Self-service technology is becoming more and more common online and in stores. Companies see this development as a win-win situation.  They believe that customers are more satisfied with the self-service options, especially because they have more control over the service process. On the other hand, this benefits the company’s overall cost-to-serve by reducing overhead, streamlining transaction processes and increasing profits. So, it is indeed a classic win-win situation. Or is it?

Customers and companies: a difference of opinion

The perspective of customers on the new self-service technologies differ from that of the companies. There is no guarantee that customers will be more satisfied with self-service technologies. Some companies that previously opted for self-service technologies have already reversed this, because the expected business benefits turned out to be nothing more than an illusion. For example, an American supermarket chain removed all self-service cash registers from their branches in order to improve the shopping experience of the customers.

Satisfied or frustrated customers?

Of course, there are success stories with self-service technologies. The car rental companies that have shortened the check-in process by half with the use of self-service, with a result that the customer satisfaction with the rental process has increased considerably. The challenge facing companies who implement self-service options is that satisfied customers can quickly turn into frustrated customers when the self-service technologies are poorly implemented, or they do not meet customer expectations.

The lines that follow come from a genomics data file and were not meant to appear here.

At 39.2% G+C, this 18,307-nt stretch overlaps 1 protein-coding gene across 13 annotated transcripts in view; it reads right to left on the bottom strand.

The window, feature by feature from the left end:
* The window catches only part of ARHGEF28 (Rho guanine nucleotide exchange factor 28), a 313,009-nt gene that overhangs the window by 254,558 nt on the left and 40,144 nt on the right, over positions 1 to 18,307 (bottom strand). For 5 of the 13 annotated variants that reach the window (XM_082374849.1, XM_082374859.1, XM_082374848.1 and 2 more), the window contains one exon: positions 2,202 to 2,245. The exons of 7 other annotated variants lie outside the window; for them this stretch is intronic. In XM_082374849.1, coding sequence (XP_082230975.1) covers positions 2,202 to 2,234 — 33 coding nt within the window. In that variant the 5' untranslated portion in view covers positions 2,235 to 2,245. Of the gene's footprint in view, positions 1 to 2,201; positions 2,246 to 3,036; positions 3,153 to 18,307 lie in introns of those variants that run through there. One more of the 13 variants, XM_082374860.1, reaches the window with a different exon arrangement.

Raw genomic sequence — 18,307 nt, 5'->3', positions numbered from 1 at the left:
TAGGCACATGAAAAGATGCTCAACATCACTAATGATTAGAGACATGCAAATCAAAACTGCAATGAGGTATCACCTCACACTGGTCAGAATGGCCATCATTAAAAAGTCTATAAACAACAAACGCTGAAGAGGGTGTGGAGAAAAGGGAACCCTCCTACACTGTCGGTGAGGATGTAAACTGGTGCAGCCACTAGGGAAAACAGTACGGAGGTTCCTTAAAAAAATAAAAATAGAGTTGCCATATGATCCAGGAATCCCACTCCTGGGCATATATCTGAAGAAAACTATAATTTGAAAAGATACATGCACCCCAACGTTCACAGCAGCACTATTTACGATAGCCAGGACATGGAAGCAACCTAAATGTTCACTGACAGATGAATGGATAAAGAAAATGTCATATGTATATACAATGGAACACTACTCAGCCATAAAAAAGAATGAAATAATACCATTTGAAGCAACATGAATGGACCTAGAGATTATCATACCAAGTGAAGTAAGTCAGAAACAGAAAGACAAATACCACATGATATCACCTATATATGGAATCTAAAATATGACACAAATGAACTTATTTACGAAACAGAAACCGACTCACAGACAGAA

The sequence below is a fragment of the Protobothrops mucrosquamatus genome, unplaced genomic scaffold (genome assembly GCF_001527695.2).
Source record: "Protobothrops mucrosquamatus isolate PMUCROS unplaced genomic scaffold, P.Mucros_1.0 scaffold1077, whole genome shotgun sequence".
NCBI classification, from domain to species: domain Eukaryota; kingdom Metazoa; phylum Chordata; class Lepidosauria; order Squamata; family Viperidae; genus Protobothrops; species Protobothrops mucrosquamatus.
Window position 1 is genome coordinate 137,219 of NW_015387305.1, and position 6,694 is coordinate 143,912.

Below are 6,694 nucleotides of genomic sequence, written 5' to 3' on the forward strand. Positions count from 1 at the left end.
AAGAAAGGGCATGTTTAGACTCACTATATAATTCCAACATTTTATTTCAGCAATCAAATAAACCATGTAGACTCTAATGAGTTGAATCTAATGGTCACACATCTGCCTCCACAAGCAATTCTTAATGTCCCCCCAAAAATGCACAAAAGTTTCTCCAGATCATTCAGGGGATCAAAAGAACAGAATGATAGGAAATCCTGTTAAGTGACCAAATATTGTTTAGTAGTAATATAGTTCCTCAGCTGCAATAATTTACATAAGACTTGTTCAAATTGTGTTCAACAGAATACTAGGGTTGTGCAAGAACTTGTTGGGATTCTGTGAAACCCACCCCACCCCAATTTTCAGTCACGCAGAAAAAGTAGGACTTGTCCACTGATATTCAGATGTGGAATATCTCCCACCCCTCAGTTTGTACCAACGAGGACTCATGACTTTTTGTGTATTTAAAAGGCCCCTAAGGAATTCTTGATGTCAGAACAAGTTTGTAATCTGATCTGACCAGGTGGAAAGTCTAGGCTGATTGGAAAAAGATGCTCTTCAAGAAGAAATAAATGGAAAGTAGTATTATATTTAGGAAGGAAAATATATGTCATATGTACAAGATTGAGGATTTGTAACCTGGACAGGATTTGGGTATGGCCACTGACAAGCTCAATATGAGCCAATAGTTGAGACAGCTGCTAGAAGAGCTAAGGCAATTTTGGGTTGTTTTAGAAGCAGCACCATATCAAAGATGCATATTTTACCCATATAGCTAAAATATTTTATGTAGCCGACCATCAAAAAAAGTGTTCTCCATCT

The company wins in the short run by saving on the overall cost to service customers, but unhappy customers can leave for the competition.  The question is how companies can understand their customers to implement self-service in a way that adds value for both the customer and the company.

The right combination

When companies move too quickly to self-service technologies without insight into customer needs and preferences, this can cause frustrated, annoyed and angry customers. It’s not necessary to be one or the other.  Often, a combination of self-service and personal service works best, especially when it takes the customer into consideration. For example, a large fast food chain, which can also be found in the Netherlands, has a self-service solution that allows customers to enter and pay for their own order. They only have to pick up their order from the checkout. Customers without know-how of technology simply go to the counter to order from one of the employees. In this way all customers are helped based on their needs and preferences.

Personal service still plays an important role

Every channel strategy including those developed around self-service solutions, needs to be aligned with customer needs. By working from the customer perspective, self-service technology can find its place in the channel mix and deliver value to customers and to the companies implementing it. Personal service and the human touch will continue to play an important role for companies and their customers to differentiate their service and deliver added value.  Most important is that companies consider their customers’ perspective to create the best mix of channels, including self-service options.

Interested in optimizing your channel mix?

Interested in implementing self-service channels into your channel mix? Or want to know more about how to optimize your channel mix for the right combination of personal and digital customer contact? We can help. Contact us for more information.

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